When discussing differences between moles and voles it is helpful to understand that there are more than 20 species of mole within the genus Talpidae and that vole is actually the common name for several different genera within the subfamily Microtinae, which also includes a number of other species -- including muskrats, and lemmings. Narrowing down the species most likely to be encountered together within a given range is essential for a meaningful comparison between the insectivore (mole) and the rodent (vole).
Gardeners everywhere recognize the mole as an unwelcome guest beneath their prize tomatoes or flowers. Of the six recognized mole species in North America, the culprit most likely responsible for those tunnels cutting off water and nutrients from your plants root systems is the common eastern mole (Scalopus aquaticus) -- though the hairy-tailed mole (Parascalops breweri) and star-nosed mole (Condylura cristata) are relatively common, especially in the eastern United States and parts of Canada.
A Common Vole
Since voles are related to gerbils, rats, hamsters and mice -- which they resemble -- they are often mistaken for them. Vole habitat ranges widely according to species, with the meadow vole (Microtus pennsylvanicus), an inhabitant of fields, pastures, prairies and meadows, most commonly misidentified as a field mouse. This little vole is the most common vole in the United States.
Common Features of Moles and Voles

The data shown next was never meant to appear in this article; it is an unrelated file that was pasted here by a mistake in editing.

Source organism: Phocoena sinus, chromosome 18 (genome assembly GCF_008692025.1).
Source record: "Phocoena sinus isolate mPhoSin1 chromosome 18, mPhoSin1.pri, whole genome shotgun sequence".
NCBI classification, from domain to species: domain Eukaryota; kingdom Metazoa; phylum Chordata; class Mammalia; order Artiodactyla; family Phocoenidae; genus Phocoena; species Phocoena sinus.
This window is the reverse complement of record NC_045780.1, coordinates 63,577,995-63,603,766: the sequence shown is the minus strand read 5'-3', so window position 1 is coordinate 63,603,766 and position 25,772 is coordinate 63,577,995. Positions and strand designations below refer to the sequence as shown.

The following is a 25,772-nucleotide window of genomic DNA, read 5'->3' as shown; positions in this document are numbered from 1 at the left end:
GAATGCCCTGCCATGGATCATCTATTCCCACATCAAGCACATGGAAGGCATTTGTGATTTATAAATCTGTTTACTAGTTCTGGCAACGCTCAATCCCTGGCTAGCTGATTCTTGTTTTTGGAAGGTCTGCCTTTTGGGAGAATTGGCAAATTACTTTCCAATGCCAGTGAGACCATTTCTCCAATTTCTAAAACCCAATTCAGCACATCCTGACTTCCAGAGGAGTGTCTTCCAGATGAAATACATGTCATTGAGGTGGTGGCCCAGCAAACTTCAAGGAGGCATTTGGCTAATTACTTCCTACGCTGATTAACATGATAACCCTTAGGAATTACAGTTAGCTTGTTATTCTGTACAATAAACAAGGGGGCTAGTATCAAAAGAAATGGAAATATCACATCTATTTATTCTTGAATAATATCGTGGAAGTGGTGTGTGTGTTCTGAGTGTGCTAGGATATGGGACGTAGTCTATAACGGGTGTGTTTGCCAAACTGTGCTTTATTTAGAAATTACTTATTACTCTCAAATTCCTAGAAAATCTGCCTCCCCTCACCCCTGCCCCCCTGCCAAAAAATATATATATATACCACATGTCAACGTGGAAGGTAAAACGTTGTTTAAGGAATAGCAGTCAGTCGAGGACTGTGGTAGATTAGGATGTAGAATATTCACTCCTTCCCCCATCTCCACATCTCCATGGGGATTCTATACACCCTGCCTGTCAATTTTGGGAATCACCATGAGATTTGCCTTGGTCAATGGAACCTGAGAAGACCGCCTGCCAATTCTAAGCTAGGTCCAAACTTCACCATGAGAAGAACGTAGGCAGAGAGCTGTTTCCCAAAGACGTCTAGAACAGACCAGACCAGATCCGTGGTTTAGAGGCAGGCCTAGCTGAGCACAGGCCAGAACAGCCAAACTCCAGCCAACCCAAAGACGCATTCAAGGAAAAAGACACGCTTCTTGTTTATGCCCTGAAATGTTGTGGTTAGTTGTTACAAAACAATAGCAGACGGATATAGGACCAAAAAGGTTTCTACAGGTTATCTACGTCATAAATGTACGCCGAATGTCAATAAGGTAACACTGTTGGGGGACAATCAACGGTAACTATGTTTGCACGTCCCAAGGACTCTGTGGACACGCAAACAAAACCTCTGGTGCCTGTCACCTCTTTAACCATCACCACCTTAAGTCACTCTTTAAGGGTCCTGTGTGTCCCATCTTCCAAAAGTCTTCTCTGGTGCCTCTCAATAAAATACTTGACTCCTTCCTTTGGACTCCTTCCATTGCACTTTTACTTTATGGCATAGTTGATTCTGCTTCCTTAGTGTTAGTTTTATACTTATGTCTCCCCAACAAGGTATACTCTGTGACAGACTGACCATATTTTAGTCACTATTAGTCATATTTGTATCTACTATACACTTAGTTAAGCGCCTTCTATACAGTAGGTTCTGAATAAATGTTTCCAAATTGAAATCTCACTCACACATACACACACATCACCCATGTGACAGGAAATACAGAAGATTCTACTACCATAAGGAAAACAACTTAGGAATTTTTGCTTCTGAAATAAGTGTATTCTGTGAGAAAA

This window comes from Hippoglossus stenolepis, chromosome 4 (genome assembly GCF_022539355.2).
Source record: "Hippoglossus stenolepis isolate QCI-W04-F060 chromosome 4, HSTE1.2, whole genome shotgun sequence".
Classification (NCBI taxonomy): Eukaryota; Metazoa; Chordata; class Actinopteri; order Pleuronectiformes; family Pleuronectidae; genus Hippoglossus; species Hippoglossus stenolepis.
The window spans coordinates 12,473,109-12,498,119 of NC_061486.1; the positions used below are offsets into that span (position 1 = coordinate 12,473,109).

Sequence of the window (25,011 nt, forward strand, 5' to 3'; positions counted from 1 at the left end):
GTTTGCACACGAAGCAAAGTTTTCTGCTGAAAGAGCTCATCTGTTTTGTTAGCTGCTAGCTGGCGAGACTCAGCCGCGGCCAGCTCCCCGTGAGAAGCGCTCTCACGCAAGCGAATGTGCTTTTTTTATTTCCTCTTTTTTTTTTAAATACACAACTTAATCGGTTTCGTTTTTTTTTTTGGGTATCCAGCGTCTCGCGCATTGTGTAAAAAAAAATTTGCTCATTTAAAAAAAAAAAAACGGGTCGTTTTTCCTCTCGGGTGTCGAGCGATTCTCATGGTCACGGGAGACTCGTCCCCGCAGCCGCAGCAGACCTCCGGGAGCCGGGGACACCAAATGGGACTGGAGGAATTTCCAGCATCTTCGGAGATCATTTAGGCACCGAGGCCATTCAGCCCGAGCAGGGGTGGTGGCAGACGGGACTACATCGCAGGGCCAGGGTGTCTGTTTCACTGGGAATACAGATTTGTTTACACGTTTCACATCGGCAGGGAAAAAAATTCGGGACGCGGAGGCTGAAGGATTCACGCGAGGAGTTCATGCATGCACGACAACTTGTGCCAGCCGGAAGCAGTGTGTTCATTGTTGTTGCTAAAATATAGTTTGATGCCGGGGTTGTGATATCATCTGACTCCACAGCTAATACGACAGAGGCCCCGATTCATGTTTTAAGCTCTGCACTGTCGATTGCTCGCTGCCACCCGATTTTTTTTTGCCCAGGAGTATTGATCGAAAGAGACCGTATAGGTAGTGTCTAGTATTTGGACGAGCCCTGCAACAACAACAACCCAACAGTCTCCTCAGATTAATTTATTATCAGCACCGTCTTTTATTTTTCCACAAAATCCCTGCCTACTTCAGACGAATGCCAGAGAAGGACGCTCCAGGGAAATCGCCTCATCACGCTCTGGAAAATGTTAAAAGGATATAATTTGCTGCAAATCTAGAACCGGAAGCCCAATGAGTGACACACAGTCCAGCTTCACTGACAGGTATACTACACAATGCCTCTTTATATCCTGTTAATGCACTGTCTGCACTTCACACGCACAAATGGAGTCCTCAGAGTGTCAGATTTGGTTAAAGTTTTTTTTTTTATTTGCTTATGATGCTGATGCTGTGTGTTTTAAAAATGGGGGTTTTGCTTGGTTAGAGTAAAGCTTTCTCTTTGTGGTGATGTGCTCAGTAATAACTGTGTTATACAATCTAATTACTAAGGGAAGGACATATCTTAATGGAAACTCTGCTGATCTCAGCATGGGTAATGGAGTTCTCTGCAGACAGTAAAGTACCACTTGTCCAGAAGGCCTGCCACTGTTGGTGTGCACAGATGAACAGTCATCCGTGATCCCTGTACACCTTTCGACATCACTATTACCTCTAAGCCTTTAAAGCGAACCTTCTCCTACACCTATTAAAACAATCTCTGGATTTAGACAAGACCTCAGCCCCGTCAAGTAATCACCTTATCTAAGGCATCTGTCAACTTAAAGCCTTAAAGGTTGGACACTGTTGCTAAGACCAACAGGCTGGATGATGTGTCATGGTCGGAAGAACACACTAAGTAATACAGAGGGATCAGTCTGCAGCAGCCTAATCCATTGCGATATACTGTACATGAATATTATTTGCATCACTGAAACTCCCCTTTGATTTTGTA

Both moles and voles are mammals, so they have hair, give live birth to their young and produce milk to feed them. They also are both relatively small animals -- an adult mole ranges from 5 1/2 to 9 inches long while a vole is smaller at only 5 to 7 inches in length, including its relatively stubby tail. Aside from those basic attributes, moles and voles have little in common.
Habitat and Physical Differences Between Moles and Voles
Moles are nearly blind because they spend most of their life below ground in extensive tunnel systems that they dig for themselves with their powerful, shovel-like forefeet. They are insectivores and relish a diet of earthworms and other insects they find there. Voles on the other hand live above ground in grassy spaces and have nimble fingers for grasping the seeds and flowers they prefer to eat. They are themselves a favorite prey for predators from birds to foxes, so are most active at night. If you look at a mole and a vole side-by-side, you will see that they are both small but look nothing alike. The mole resembles a soft, furry cylinder with a pointy nose and four flipper-like appendages, while the vole looks a bit like a cross between a fat mouse with a short tail and a pint-sized beaver.
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